For many military personnel, readjusting to civilian life can be a battle. Transitioning from active service or returning from deployment can bring on feelings and emotions that are difficult to manage. For some, art can be a way to understand those feelings and find peace within oneself. In his series on the arts and social integration, WBFOâ€™s Scott Sackett talks with artist and U.S. Army Colonel Jim Becker, one of the founders of the Artists/Veterans Art Collaborative.
Are Your Wedges Costing You Strokes? As many of you may know, I spend the summers as director of instruction at Park Meadows Country Club in Park City, Utah. Each summer, I do on average four golf schools. The schools are three days, with 18 holes of golf each day and a maximum three-to-one student teacher ratio. This past summer, I partnered with short game legend Stan Utley and put on two short game only schools in Park City.
Organ music has been part of Christian worship services since the Middle Ages. It has a long history in concert programs, but in the early 20th century, the organ crossed over into public arenas and a new style of organ playing developed for silent movies, stage acts, and sporting events. WBFOâ€™s Arts & Culture Desk producer Scott Sackett visited with organist Curtis Cook, whose innovative flair inspires audiences in the churches, theaters, and other venues where he plays.
Muck Rack makes it simple to find people, tweets, or articles that mention any name, keyword, company, hashtag etc. We've compiled this guide to help you make the most of your search.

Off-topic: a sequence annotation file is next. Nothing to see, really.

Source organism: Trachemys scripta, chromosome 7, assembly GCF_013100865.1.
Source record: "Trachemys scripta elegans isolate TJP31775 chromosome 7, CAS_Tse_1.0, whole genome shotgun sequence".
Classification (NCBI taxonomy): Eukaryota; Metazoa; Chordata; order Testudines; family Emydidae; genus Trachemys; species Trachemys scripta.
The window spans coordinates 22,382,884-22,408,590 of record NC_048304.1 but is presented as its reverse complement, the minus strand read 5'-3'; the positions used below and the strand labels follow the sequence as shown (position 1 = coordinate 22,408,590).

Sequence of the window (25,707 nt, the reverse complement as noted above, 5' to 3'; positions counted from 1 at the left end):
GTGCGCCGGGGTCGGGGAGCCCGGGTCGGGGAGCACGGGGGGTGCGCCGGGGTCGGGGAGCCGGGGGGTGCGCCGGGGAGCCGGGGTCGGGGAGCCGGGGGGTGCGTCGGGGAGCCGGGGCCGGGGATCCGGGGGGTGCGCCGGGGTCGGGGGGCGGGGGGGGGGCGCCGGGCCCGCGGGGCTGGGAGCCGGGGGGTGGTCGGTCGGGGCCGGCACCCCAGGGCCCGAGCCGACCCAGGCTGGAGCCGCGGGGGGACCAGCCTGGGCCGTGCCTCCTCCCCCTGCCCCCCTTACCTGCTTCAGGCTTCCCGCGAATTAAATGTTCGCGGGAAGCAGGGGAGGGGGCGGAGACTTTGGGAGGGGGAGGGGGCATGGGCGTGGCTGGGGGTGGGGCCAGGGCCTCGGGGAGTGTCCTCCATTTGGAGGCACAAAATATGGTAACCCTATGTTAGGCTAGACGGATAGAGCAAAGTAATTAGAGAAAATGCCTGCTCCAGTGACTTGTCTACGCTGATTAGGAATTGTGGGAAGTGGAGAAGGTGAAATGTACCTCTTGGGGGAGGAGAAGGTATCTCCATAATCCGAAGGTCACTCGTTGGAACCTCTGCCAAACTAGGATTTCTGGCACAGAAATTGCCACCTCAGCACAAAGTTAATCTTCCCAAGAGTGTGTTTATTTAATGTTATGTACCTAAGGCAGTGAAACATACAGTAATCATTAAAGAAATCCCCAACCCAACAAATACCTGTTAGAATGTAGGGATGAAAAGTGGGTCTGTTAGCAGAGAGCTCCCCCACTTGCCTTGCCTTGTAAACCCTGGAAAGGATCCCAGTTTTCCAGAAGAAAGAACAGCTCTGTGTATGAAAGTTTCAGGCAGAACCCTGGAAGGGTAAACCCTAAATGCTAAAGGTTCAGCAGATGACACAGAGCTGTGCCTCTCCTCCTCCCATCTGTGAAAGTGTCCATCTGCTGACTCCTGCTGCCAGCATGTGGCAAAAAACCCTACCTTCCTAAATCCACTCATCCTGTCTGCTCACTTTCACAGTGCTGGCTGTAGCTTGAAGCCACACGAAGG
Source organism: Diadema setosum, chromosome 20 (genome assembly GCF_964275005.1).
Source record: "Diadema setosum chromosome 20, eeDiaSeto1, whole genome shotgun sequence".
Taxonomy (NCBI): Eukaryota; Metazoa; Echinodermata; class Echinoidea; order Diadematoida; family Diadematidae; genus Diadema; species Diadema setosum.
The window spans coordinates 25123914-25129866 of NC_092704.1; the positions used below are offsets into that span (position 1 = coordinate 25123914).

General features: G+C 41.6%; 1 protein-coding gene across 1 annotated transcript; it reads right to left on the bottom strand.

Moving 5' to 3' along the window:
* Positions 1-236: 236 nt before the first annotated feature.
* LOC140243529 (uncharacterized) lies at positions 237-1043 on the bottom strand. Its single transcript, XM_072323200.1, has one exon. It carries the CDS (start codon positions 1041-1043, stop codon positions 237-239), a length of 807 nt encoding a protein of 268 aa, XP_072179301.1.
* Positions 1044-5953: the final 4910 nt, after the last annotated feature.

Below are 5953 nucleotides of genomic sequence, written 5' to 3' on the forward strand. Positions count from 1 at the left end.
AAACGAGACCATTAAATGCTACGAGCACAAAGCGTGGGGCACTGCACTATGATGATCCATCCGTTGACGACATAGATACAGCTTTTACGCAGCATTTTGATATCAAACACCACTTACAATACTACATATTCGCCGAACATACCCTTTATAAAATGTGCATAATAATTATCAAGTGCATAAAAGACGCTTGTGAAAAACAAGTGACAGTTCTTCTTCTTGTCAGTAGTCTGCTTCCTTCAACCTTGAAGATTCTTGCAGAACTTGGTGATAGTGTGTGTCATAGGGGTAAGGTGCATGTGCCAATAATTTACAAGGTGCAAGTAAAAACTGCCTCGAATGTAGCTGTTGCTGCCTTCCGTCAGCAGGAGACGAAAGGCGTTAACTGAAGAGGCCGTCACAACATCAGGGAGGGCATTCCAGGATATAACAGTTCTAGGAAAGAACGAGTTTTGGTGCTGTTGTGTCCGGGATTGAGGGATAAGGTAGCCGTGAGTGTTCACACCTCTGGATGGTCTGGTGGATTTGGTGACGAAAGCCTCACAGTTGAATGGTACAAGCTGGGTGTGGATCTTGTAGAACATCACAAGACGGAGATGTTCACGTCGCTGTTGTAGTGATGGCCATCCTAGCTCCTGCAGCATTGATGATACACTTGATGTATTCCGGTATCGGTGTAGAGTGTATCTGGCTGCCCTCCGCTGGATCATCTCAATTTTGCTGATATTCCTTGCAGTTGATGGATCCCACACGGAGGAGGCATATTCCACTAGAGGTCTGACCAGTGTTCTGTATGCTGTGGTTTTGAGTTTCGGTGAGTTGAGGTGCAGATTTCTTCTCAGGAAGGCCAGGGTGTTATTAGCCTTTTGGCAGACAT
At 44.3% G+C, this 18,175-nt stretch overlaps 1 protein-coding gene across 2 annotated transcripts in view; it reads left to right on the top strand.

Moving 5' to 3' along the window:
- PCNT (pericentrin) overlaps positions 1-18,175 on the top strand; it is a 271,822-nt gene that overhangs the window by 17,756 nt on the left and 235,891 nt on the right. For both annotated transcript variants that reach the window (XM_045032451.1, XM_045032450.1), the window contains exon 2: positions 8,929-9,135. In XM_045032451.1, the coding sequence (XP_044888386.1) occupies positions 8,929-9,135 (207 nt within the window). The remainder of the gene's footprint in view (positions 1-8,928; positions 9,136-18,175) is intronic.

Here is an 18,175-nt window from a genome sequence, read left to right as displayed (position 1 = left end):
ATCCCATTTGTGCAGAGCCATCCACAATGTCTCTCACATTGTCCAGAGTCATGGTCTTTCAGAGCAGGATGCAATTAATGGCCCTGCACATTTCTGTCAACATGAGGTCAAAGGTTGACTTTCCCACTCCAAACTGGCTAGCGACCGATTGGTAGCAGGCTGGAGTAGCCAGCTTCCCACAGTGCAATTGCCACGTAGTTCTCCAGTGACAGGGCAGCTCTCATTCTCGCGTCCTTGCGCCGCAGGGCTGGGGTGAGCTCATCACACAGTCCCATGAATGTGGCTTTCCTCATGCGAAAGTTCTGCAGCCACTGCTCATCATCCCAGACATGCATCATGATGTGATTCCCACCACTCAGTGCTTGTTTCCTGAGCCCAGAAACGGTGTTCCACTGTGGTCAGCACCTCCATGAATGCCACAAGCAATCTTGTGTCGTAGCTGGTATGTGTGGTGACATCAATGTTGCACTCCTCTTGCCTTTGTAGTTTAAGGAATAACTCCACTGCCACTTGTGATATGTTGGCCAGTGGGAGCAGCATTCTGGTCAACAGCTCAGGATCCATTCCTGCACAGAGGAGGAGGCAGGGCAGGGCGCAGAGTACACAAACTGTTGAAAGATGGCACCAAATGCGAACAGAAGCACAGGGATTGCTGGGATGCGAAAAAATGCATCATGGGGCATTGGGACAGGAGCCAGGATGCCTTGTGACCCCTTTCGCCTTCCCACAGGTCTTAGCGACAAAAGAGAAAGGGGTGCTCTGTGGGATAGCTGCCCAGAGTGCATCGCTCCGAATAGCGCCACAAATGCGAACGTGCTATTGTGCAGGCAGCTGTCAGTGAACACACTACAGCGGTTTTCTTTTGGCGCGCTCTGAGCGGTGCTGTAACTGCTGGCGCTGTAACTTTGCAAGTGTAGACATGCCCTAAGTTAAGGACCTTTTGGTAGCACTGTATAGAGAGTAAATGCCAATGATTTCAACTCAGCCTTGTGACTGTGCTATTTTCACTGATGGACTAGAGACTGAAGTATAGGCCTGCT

Selecting a term
Start searching tweets, articles from media outlets, articles mentioned in tweets, journalists'
names, titles and bios with some suggested searches:
Companies or Topics (e.g. iPhone, Microsoft)
Phrases (e.g. "cloud computing") — use quotes to keep the terms together
Twitter handles (e.g. @username) — returns those who have mentioned or replied to
Names (e.g. "David Pogue")
Hashtags (e.g. #sxsw, #london2012)
Bio details (e.g. vegan, Olympics, father)
Muck Rack's Advanced Search allows for many boolean operators.
Find results that mention multiple specified terms, use AND or
+. For example, ensure each result contains both Elon Musk and Mark Zuckerberg by
searching Musk AND Zuckerberg or Musk + Zuckerberg.
Use the operators OR or , to broaden your search when you'd like either of
multiple terms to appear in results. (This is the default behavior of our search when no operators
are used). For example, results will contain either cake or cookie by searching cake OR cookie or cake,cookie
Use NOT or - to subtract results from your search. For
example, searching Disney will yield results about the Walt Disney Company as well as Walt Disney
World Resort. To exclude mentions of Disney World, search for Disney -World or Disney
When using one of these operators with a phrase, enclose it in quotation marks. For example, you can
find results about smartphones excluding Apple's iPhone 4S by searching smartphone -"iPhone
Exact case matching or punctuation
If you're searching for a brand name or keyword that relies on specific punctuation marks or capitalization, you can
find results that match your exact query by adding matchcase: before the keyword you're searching for, like matchcase:E*TRADE .
Use parentheses to separate multiple
boolean phrases. For example, to find journalists talking about having fun in Disney World or
Disneyland, search for ("disney world" OR disneyland) AND fun.
An asterisk can be used to search for any variation of a root word truncated by the asterisk. For example, searching for admin* will return results for administrator, administration, administer, administered, etc.
A near operator is an AND operator where you can control the distance between the words. You can vary the distance the near operation uses by adding a forward slash and number (between 0-99) such as strawberries NEAR/10 "whipped cream", which means the strawberries must exist within 10 words of "whipped cream".